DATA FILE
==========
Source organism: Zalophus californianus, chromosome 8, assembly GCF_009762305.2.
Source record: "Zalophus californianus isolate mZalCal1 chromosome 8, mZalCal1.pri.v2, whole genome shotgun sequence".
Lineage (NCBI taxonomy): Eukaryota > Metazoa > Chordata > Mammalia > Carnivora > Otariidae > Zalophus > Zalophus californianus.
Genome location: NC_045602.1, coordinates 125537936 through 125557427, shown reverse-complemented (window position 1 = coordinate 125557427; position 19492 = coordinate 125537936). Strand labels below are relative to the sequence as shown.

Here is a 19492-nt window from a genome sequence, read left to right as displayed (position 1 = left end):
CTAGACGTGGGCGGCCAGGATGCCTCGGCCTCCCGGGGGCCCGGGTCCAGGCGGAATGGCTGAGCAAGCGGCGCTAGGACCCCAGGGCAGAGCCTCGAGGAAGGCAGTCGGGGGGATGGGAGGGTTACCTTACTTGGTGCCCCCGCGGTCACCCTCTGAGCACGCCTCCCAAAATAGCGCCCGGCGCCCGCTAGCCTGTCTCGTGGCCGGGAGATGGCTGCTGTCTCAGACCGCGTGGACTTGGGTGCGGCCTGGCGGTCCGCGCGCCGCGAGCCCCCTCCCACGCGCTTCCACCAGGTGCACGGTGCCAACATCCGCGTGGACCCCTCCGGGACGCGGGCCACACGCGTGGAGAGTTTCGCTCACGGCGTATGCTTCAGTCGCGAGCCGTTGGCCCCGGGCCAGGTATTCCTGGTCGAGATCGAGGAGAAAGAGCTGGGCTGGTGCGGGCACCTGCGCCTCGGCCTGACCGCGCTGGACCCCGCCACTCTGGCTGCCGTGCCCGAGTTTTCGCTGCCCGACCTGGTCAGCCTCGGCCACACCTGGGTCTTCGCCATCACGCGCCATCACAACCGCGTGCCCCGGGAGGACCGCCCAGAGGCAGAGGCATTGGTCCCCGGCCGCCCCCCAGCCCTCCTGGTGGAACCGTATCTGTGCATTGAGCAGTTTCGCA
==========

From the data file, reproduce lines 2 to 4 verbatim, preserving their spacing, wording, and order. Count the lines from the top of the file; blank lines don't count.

Source record: "Zalophus californianus isolate mZalCal1 chromosome 8, mZalCal1.pri.v2, whole genome shotgun sequence".
Lineage (NCBI taxonomy): Eukaryota > Metazoa > Chordata > Mammalia > Carnivora > Otariidae > Zalophus > Zalophus californianus.
Genome location: NC_045602.1, coordinates 125537936 through 125557427, shown reverse-complemented (window position 1 = coordinate 125557427; position 19492 = coordinate 125537936). Strand labels below are relative to the sequence as shown.